Report: Illinois Firefighter Drowns During Search

Buoyancy control cited in 2018 LODD

Bill Carey
12 August 2021

CINCINNATI, Ohio – The NIOSH Fire Fighter Fatality Investigation and Prevention Program released the report on the death of a firefighter/diver during a search for a civilian in an Illinois river in 2018.

The incident occurred on 28 May 2018 and involved the death of Chicago firefighter/EMT Juan Jose Bucio.

Firefighter/EMT Bucio’s death is listed by the United States Fire Administration with a Nature of Death as Asphyxiation due to being Caught or Trapped. His Activity Type is Search and Rescue.

On May 28, 2018, a 46-year-old career firefighter/SCUBA diver drowned while searching for a civilian who fell off of a boat into an industrialized river. At 1951 hours, SCUBA Team 687, Fast Boat 688, Ambulance 66, and Helicopter 682 were dispatched. Two divers (Diver 1 served as a stationary underwater line tender, while Diver 2 searched in a circular pattern) deployed from the fire department helicopter, which hovered about 5 feet above the river. After jumping in, the two divers swam on the surface to a civilian boat to get a last-seen point from the missing civilian’s party. The two divers then descended to the bottom and commenced a search.

The dive supervisor arrived at 2005 hours on the south shoreline, then contacted the divers via a underwater radio and directed them to surface to reposition them. During the second dive, the dive supervisor requested an air check, and Diver 1 reported 1400 pounds per square inch (psi) and Diver 2 (the victim) reported 1200 psi. They were instructed to complete their search pattern and surface. The fire department’s fast boat arrived on scene with relief divers. The dive supervisor instructed the fast boat to pick up the helicopter divers and deploy their divers. A police boat that was on scene prior to the fast boat was near the divers when they surfaced, but the fast boat informed the police boat that it would pick up the divers. After the two divers surfaced and came together, Diver 1 was assisting Diver 2 because it appeared that Diver 2 was having difficulty maintaining positive buoyancy. The police boat threw a life ring toward the divers. The fire department’s fast boat instructed the divers to come to its boat and drove the boat toward the divers, causing the police boat to relocate away from the divers.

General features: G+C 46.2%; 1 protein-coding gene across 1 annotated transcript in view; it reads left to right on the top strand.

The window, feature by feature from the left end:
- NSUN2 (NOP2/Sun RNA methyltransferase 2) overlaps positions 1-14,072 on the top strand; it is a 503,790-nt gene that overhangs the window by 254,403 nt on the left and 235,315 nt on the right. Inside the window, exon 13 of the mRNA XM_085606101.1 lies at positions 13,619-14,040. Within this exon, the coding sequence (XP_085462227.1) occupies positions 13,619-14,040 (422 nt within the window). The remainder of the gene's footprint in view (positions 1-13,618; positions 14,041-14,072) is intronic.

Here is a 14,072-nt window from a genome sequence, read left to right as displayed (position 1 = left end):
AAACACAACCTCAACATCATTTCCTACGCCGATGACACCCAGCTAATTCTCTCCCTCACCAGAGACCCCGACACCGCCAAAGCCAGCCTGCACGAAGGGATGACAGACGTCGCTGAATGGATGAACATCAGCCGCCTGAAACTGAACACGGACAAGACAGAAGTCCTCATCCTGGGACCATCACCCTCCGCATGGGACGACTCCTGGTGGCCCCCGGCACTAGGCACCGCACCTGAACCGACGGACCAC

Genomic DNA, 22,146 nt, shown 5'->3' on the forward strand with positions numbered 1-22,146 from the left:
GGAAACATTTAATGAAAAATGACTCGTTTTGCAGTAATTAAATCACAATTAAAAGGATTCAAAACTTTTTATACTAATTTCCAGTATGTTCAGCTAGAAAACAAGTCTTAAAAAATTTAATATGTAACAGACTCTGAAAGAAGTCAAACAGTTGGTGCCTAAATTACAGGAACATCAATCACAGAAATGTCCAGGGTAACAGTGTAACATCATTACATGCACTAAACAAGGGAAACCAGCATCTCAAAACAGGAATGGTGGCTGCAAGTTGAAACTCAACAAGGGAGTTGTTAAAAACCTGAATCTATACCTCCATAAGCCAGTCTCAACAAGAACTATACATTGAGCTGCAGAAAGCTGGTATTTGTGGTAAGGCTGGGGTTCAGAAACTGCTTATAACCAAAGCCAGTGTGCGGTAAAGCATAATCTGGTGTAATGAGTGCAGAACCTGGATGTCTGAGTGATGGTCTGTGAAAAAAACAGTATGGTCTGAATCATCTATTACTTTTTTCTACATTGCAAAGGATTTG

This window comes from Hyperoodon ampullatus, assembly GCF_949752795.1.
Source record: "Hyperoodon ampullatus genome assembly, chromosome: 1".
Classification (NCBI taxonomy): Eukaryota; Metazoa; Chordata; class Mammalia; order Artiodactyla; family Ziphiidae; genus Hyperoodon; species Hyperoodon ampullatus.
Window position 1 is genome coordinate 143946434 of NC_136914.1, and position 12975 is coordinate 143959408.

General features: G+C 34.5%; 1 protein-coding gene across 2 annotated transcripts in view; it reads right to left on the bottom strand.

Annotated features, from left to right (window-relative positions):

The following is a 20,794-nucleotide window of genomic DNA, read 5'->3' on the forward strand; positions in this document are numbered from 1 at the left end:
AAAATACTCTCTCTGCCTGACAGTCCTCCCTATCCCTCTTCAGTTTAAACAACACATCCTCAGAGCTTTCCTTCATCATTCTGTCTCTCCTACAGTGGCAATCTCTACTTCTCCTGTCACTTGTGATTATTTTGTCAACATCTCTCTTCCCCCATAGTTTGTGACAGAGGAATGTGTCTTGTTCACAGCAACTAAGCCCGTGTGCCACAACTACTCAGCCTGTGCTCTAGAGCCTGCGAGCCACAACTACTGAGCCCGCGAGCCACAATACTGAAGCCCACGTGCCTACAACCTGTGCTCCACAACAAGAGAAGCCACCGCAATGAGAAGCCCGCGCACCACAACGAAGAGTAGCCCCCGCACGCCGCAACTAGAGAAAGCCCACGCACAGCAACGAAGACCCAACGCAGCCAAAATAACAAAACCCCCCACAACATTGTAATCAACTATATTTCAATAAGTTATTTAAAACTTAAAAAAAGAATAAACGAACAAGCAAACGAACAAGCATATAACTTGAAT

The divers then started to drift in a circular pattern toward the bow of the fast boat. Diver 1’s hands were on the hull, and Diver 2 simultaneously pulled Diver 1’s mask off. While Diver 1 inflated his buoyancy compensating device, Diver 2 disappeared under the water. Two divers from the fast boat and police divers were deployed. The fire department’s rapid intervention team divers on the shoreline also were deployed via a rapid deployment craft. Approximately 8 minutes later, Diver 2 was located by the police boat diver. Diver 2 was brought on board the police boat and was transferred to paramedics onshore. Advanced life support measures were performed, and Diver 2 was transported to a local hospital, where Diver 2 was pronounced dead. The civilian drowning victim was recovered the next day farther down the river by the police marine unit.

Contributing Factors: